By Amy Rutherford. Directed by Anita Rochon. A Studio 58 production, in association with Touchstone Theatre. At Studio 58 on Saturday, November 17. Continues until December 2
The exquisite pain of a girl growing up—Canadian playwright Amy Rutherford captures it in all its excruciating, awkward detail in her new play Mortified.
Studio 58 brings her coming-of-age story to life with strong lead performances and a production that's as metaphorically visionary as it is physically charged.
In it, an unnamed older woman (Lindsey Angell) reflects on—and goes back to confront—her younger self (Emily Jane King), after running into an old boyfriend in the mall. She’s still traumatized, more than two decades later, by the memories that play out in front of her—namely a naive, overscheduled 13-year-old hooking up with a 21-year-old dirtbag named Ty (Isaac Mazur).
In Pam Johnson’s brilliant set, the play takes place surreally on the bottom of an old swimming pool, with a diving board overhead, chipped-out blue tiles along its rim, and watery light dancing on its walls. It transforms easily from high-school hallways to synchronized swimming meets to the lonely headspace where a girl feels like she’s sinking, alone. The play’s sinister, stiletto-wearing swim coach (Jessie Liang) often prowls the diving board above her.
An ever-shifting chorus, playing everyone from dance clubbers to students in sweat suits, moves along the action and the set pieces at a buzzy pace. At one point the group holds a sheet, stuffies, and pillows aloft to give us an overhead view into the girl’s bed. At another, they don satin and nose clips to perform a slapstick synchronized swimming routine. Between director Anita Rochon’s blocking and choreographer Amber Funk Barton’s physical chops, the piece is a kinetic marvel.
But it wouldn't all work without the natural, nuanced performance by King. As gangly as a fawn, and always wearing jelly shoes that remind us she’s on the edge of childhood, she finds an honesty and guileless curiosity. Most important to Rutherford, it seems, is that she is never a victim. When she makes mistakes—and dear God, they’re whoppers—we understand why. She’s feeling alienated in a new school, she’s in a perfectionist sport, and she’s constantly being fed sexualized images of teens.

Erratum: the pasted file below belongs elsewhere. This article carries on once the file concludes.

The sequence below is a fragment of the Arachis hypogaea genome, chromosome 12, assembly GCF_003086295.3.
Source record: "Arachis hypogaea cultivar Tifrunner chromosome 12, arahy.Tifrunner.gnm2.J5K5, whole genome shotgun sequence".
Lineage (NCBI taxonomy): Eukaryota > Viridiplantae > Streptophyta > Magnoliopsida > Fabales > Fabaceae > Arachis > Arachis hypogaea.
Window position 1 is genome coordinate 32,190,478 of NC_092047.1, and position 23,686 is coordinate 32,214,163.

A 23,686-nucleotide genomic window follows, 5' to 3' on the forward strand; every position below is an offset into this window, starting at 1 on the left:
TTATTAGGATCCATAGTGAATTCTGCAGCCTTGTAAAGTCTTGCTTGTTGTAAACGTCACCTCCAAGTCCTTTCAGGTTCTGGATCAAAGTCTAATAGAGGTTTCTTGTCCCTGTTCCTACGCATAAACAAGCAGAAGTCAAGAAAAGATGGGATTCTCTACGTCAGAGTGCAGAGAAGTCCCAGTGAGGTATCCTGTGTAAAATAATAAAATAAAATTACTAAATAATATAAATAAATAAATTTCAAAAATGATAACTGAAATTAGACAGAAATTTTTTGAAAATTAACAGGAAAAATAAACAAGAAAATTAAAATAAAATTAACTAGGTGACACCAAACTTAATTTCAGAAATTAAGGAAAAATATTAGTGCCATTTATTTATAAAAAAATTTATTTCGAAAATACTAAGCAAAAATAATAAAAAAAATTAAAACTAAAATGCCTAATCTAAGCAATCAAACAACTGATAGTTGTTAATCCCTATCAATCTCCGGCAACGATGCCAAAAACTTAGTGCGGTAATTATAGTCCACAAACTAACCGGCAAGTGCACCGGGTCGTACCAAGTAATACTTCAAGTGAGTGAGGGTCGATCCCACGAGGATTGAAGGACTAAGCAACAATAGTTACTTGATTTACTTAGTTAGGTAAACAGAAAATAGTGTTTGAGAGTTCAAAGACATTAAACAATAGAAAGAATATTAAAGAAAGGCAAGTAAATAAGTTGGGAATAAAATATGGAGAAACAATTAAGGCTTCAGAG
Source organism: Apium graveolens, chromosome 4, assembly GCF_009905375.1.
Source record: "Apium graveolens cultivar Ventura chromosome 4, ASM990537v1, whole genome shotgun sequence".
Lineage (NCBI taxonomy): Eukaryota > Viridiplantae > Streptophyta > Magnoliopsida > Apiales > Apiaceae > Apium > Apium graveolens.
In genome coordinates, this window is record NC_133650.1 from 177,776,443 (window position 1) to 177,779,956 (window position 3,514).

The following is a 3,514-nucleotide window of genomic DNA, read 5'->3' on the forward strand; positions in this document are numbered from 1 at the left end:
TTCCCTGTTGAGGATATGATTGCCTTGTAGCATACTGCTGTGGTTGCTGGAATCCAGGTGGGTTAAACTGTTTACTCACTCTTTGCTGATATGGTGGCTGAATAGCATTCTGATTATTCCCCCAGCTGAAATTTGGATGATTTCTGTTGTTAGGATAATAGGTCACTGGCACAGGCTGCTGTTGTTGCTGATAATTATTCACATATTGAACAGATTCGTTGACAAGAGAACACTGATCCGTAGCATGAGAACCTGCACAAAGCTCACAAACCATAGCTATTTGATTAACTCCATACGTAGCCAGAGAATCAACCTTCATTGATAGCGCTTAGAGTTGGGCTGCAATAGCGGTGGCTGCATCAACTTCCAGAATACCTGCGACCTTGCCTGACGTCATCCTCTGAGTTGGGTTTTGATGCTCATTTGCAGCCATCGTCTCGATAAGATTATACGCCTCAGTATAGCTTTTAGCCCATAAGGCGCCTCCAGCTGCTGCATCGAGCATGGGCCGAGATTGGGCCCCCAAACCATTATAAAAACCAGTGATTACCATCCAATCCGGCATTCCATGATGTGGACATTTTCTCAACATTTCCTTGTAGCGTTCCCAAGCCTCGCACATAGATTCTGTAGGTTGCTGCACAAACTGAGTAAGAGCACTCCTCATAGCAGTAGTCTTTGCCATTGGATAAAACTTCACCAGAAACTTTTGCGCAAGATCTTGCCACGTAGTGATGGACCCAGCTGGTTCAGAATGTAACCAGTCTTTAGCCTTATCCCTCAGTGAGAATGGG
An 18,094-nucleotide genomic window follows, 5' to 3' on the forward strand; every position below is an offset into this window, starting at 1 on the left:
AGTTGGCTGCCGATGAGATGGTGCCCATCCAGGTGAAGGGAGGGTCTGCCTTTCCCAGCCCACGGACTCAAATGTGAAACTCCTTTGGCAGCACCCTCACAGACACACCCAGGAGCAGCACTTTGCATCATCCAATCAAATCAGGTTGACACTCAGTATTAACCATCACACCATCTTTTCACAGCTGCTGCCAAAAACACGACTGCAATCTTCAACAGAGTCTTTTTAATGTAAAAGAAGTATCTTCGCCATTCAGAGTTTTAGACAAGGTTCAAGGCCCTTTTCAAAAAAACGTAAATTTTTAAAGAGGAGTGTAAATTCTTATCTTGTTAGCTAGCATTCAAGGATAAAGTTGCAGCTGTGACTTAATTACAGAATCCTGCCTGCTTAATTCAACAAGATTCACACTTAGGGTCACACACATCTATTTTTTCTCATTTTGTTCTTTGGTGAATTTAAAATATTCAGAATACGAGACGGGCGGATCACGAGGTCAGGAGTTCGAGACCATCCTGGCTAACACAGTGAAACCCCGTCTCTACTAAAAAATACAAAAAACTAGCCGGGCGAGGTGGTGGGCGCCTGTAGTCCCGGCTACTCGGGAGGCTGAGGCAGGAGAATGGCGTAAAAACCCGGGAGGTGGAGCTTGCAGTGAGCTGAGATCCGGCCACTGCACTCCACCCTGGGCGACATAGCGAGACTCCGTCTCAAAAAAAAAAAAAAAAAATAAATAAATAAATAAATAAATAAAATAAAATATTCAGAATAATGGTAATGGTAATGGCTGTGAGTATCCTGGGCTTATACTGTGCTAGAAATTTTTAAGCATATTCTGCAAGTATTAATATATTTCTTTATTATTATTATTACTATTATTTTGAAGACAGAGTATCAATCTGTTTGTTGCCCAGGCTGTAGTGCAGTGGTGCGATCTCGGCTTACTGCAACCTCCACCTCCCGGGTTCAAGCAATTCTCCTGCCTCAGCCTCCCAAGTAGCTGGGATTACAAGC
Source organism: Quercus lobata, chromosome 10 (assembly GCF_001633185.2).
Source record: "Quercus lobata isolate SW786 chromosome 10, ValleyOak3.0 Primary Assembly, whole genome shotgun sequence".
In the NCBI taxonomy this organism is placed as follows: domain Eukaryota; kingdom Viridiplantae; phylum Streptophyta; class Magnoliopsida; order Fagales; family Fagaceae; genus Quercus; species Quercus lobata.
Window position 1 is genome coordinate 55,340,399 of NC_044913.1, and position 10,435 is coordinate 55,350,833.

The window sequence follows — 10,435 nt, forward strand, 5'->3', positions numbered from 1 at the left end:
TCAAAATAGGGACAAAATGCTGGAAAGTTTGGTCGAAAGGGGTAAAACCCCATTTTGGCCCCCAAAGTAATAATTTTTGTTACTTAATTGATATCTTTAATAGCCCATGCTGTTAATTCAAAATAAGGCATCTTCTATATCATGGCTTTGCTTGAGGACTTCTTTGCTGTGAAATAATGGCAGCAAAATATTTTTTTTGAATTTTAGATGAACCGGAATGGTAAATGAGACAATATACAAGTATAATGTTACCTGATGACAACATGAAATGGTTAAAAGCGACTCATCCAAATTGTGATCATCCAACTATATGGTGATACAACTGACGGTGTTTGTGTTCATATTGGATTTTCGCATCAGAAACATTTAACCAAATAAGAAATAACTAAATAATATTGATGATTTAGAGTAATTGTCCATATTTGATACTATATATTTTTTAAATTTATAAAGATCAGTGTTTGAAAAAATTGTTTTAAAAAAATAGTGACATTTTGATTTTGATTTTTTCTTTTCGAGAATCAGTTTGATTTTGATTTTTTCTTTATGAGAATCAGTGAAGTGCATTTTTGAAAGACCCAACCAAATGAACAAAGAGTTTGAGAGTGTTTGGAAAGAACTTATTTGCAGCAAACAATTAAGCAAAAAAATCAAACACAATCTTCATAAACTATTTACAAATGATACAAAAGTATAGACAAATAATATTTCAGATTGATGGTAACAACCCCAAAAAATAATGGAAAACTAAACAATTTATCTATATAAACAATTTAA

Angell, too, finds raw, real-feeling emotion as her older, together-but-falling-apart self. Ian Butcher paints a fantastic portrait of loserdom as the middle-aged, and utterly untormented Ty. And Mazur builds threat behind his dense man-child—the kind you’ll instantly recognize from the mall, complete with five-sizes-too-big jeans hanging off his ass.
The play goes to some incredibly dark places, but Rutherford, surprisingly, finds a lot of laughter here. Sometimes it comes from the Girl’s Cleaveresque dad (Nolan McConnell-Fidyk), who thinks a good game of Boggle can solve anything; sometimes it comes from the absurdities of the time-travelling premise (note the reaction when the older Woman whips out her cellphone to high schoolers who have only ever seen a pager). Rutherford has a knack for vivid and unpretentious detail; we know Ty smells like the “inside of a cardboard box”. And she’s unafraid to go there: in one scene, King’s character learns how to use a tampon.
Come to think of it, the very fearlessness of Mortified is the biggest strength in a play that has many. In this #MeToo moment, Rutherford is drawing from real-life experience to shade in the complexities of consent and shame. And 25 years later, society is sending teen girls more mixed messages than ever. If you know one, or you were one who made mortifying mistakes of your own, you need to see this show.